182 Marlborough was designed by architect Samuel D. Kelley and built in 1880-1881, one of two contiguous houses (180-182 Marlborough) built by Samuel Stillings, carpenter, for speculative sale.
182 Marlborough was built on land owned by Samuel Stillings, and 180 Marlborough was built on land owned by his son, Oscar L. Stillings, and his partner, N. Henry Chadwick. Their firm – Chadwick & Stillings – was originally a hat block and flange company and became a significant house contractor and builder in the 1880s and 1890s.
On June 15, 1880, the Boston Post reported that Samuel Stillings had been granted permits for both houses. The permit application for 180 Marlborough has not, as yet, been located. However, the permit application for 182 Marlborough, dated June 7, 1880, indicates Samuel Stillings as the owner and builder. The architect is identified only as “Kelley.” Bainbridge Bunting’s Houses of Boston’s Back Bay attributes both 180 Marlborough and 182 Marlborough to architect Samuel D. Kelley.
The land for 180-182 Marlborough was purchased on September 27, 1880, from Thomas Jefferson Coolidge, after construction of the houses was underway: the lot for 180 Marlborough by Chadwick & Stillings and the lot for 182 Marlborough by Samuel Stillings. Both lots were part of a larger parcel that T. Jefferson Coolidge and James Lawrence had purchased on May 15, 1872, from the Commonwealth of Massachusetts (T. Jefferson Coolidge had purchased James Lawrence’s interest on December 30, 1872).
Click here for an index to the deeds for 182 Marlborough, and click here for further information about the land between the south side of Marlborough and Alley 425, from Dartmouth to Exeter.
The original houses probably were a matched pair, with 180 Marlborough having been altered significantly over the years and 182 Marlborough remaining as it was originally built. The 1887 Sanborn map indicates that both houses were four stories (plus basements), each with a mansard roof and an octagonal bay on the western side. The 1902 Bromley map confirms that the houses remained the same, but the 1908 map shows that an additional story had been added to 180 Marlborough. In 1925, it was further remodeled to eliminate the bay, lower the front entrance, and “modernize” the front façade.
On July 1, 1881, 182 Marlborough was purchased from Samuel Stillings by Miss Cora B. Knowlton. It became her home and the home of her mother, Mrs. Cordelia A. (Backus) Knowlton, the former wife of house carpenter Edmund A. Knowlton, and of Cora Knowlton’s sister and brother, Hattie M. Knowlton and Harry May Knowlton. They previously had lived at 116 Boylston, where Mrs. Knowlton had operated a lodging house. She also operated a lodging house at 182 Marlborough.
In 1883-1884, Mrs. Knowlton rented rooms to Mlle. Gabrielle de la Motte, a music teacher who gave lessons in piano and voice to girls. She lived at 9 Malden. She also was director of the Sanctuary Choir at the Catholic Cathedral of the Holy Cross on Washington Street. By November of 1884, she had moved her classes to the Emerson Piano Warerooms at 159 Tremont. During the 1885-1886 winter season, she lived and operated her school at 36 Commonwealth.
By the 1885-1886 winter season, the Knowltons had been joined at 182 Marlborough by Cordelia Knowlton’s sister, Keziah Price (Backus) Lister Fletcher, the former wife of Dr. George Lister and the widow of Calvin Fletcher. On September 4, 1886, Keziah Fletcher acquired 182 Marlborough from Cora Knowlton, and on May 23, 1887. Cora Knowlton acquired it back from her aunt.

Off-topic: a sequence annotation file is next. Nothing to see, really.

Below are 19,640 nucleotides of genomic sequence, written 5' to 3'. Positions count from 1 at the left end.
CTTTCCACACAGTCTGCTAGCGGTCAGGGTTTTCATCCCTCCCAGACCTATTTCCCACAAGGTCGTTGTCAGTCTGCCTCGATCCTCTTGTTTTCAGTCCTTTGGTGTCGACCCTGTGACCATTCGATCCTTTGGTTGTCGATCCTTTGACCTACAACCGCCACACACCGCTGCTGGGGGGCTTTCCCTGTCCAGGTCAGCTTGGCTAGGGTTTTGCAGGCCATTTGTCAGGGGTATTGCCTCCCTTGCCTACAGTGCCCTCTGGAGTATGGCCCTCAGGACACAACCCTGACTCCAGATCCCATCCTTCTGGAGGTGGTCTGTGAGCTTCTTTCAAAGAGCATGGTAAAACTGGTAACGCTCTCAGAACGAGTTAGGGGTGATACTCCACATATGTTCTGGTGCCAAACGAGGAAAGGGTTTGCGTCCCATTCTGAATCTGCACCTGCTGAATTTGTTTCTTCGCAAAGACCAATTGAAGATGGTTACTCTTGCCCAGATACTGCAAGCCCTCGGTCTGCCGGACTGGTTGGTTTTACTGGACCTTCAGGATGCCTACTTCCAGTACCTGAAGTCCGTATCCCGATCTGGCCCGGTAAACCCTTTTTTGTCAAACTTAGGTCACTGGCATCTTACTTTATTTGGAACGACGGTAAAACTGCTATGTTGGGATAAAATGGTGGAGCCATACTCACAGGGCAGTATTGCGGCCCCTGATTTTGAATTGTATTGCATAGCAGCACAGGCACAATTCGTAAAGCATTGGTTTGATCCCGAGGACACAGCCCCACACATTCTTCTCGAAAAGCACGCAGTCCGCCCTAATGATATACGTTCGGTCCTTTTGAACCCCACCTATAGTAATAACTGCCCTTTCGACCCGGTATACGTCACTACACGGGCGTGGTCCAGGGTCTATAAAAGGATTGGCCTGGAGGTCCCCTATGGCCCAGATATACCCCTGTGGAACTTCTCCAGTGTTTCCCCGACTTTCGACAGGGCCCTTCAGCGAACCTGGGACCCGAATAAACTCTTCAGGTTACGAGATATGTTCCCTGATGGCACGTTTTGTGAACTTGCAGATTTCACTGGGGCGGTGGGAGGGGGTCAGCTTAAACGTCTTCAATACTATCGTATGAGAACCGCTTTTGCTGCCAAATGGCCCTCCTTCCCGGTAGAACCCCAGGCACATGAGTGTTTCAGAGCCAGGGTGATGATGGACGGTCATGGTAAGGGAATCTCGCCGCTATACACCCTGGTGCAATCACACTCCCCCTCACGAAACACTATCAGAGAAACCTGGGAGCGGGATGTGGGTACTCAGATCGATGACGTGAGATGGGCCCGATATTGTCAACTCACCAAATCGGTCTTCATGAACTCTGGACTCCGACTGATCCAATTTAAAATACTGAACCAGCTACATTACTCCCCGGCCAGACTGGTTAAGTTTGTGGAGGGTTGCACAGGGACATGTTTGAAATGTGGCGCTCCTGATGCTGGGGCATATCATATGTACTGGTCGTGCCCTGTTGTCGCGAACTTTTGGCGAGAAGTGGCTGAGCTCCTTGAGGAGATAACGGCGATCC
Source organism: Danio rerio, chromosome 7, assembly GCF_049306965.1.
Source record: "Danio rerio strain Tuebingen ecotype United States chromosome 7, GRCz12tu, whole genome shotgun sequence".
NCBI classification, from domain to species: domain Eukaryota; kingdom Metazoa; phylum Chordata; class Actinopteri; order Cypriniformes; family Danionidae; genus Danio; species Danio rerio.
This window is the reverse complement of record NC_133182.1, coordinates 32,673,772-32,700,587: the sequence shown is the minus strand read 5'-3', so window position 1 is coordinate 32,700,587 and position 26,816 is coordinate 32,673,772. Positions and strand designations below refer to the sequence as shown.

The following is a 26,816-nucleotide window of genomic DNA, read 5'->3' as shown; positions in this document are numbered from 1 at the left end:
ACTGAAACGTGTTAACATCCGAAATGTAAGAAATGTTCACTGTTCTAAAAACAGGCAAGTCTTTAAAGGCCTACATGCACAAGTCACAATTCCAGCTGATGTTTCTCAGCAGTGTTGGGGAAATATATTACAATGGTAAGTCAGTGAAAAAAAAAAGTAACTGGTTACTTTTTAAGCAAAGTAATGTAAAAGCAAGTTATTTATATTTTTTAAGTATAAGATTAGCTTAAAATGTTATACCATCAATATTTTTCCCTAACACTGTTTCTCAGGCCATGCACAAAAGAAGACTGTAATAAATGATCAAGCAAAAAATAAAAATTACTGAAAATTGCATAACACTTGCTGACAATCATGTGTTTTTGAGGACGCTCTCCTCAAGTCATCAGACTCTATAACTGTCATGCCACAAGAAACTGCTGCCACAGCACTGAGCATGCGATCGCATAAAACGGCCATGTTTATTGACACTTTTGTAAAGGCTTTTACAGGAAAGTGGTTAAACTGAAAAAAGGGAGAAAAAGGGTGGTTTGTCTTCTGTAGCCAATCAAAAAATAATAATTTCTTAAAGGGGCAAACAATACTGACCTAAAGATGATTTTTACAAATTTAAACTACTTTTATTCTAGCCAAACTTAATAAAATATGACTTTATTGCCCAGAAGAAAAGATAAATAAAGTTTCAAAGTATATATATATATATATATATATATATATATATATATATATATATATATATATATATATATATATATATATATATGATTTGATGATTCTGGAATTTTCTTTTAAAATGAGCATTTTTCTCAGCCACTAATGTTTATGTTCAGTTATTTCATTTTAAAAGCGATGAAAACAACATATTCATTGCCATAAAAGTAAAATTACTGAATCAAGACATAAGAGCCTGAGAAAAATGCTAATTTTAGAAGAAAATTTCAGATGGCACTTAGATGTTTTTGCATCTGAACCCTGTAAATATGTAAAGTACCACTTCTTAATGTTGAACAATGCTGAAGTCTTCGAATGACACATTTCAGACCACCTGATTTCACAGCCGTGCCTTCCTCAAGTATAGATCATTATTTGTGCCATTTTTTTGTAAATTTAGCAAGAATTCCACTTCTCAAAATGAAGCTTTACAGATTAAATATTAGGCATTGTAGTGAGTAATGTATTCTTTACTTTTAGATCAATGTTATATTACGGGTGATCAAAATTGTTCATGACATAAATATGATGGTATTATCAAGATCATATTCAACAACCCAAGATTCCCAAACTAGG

Cordelia Knowlton, Cora Knowlton, and Harry Knowlton continued to live at 182 Marlborough during the 1886-1887 winter season, but moved thereafter to 25 Montrose. Keziah Fletcher may also have moved to 25 Montrose.
On June 1, 1887, 182 Marlborough was purchased from Cora Knowlton by Dr. John Orne Green and Dr. Hasket Derby.
John Orne Green was a physician specializing in diseases of the ear and a professor at Harvard Medical School. He was unmarried and made 182 Marlborough his home and his office. Hasket Derby was an oculist and ophthalmologist, also maintained his office there. He and his wife, Sarah (Mason) Derby, lived at 352 Beacon).
Dr. Green and Dr. Derby continued to maintain their offices at 182 Marlborough until 1909. Dr. Orne also continued to live there during the 1908-1909 winter season, but moved thereafter to 267 Newbury.
On June 30, 1909, 182 Marlborough was acquired from Dr. Green and Dr Derby by Dr. Samuel Jason Mixter. He and his wife, Wilhelmina (Galloupe) Mixter, lived at 180 Marlborough where he also maintained his medical office.
By the 1909-1910 winter season, 182 Marlborough had been leased from Dr. Mixter by Charles Theodore Russell and his wife, Louise (Rust) Russell. The previously had lived at 16 Exeter. They also maintained a home in Falmouth.
On June 5, 1920, Louise Russell purchased 182 Marlborough from Samuel Mixter.
Charles Russell was assistant treasurer of the Boston Wharf Company until 1914. Thereafter he was a trustee and real estate dealer.
Louise Russell died in October of 1938. Charles Russell continued to live at 182 Marlborough until his death in July of 1961.
The house was shown as vacant in the 1962 and 1963 City Directories.
On January 31, 1962, 182 Marlborough was purchased from Charles Russell’s estate and heirs by John H. Ayvazian, Jr.; Nubar J. Dinjian; and George Najarian, trustees of the Penwood Realty Trust.
That same month, Penwood Realty applied for (and subsequently received) permission to convert the property from a single-family dwelling into nine apartments.
On April 7, 1969, 182 Marlborough was acquired from the Penwood Realty Trust by Sona Vera (Norian) Najarian, the wife of George Najarian.
On June 26, 1975, 182 Marlborough was purchased from Sona Najarian by Betty Bishop. On August 4, 1975, she converted the property into nine condominium units, the 182 Marlborough Street Condominium.